Carbon Expands Capabilities of Its 3D Printing Software
The new tools are supported by a cloud-based computational technique that simulates the company’s digital light synthesis (DLS) 3D printing technology.
Edited by AM Staff
The latest version of Carbon’s 3D printing software expands its tools to enable users to design, engineer and make polymeric parts using the company’s digital light synthesis (DLS) technology and resins. These new software tools are backed by finite element analysis (FEA), a cloud-based computational technique that simulates the forces of DLS.
Features include an advanced auto support function, which analyzes customers’ parts and helps ensure successful printing in the first iteration, as well as helping customers understand where a part may need more support by aiding in the design of a manual support strategy. New fence supports can be used to support edges, improving precision and minimizing material usage and support artifacts. Simulations use a secure, cloud-based computing architecture that can speed up simulations from days to hours, according to the company.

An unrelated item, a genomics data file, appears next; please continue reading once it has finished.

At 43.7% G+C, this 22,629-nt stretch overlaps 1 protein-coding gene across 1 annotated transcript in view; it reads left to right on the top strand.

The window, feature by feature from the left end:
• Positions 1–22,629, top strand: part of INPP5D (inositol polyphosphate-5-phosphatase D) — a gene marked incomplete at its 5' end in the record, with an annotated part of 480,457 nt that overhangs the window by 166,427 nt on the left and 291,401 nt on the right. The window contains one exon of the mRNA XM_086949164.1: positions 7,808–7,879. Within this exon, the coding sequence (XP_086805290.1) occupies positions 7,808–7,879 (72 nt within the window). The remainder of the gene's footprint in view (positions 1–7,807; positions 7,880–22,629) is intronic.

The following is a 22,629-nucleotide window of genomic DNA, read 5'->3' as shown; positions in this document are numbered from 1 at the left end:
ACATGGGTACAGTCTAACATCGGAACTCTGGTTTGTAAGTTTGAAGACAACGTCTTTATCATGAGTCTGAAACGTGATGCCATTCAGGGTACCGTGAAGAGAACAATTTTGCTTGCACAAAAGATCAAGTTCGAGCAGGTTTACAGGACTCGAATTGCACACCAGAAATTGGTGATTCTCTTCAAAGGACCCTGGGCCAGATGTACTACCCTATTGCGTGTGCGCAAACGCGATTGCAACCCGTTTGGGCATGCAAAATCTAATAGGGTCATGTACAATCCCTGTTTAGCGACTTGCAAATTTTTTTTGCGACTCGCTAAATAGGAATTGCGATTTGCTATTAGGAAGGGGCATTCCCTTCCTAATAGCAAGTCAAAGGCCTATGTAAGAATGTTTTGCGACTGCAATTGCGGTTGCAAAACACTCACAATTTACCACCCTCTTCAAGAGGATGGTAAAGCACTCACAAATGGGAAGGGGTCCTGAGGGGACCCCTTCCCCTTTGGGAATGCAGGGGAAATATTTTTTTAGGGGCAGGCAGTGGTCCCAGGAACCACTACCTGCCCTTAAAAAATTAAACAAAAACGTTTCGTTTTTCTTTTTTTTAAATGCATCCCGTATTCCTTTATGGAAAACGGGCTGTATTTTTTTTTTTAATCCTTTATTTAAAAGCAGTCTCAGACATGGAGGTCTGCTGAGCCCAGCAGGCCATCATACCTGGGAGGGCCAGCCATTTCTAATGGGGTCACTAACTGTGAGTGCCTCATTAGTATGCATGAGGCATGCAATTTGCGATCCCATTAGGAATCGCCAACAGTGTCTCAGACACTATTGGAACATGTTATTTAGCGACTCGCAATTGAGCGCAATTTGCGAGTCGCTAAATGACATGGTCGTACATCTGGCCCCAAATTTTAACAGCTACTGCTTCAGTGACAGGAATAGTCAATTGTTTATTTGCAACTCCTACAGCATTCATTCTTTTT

The cloud-connected approach integrates Carbon’sunit operations and offerings, and release updates every six weeks are designed to help help ensure peak performance and streamline the introduction of new resins.
The software’s physics and chemistry models control chemical reactions in the printing process, which the company says help speed iteration from design to prototyping to production. Its algorithmic design assists designers in creating internal lattice structures and adding aesthetic and functional textures. The company’s printers come with multiple printer profiles, which are optimized for production speed and repeatability. This is also helpful for producing prints in a broad range of geometries.
The software digitally traces the full lineage of a produced part, down to a unique ID that can be engraved or embossed on the part and used to identify its digital historical record, including the printer, resin and postprocessing protocols. Its fleet management capabilities, including real-time dashboards to aggregate data and reports and an application programming interface that integrates with existing business systems, help customers to scale production volumes.
3D Printed Mask in Response to Coronavirus Crisis Passes Clinical Review — Multiplies Surgical Mask Stocks by 4X
Reusable nylon mask made through powder bed fusion is easy to disinfect, uses replaceable filter media. Link to design file provided.
When does it make sense to opt for a high- or low-resolution print?
GreenGate3D’s PET-G filament is made from recycled plastic, but that doesn’t diminish its quality. How a recycler found a new business opportunity in 3D printing, and how this success might point the way to a more effective recycling ecosystem.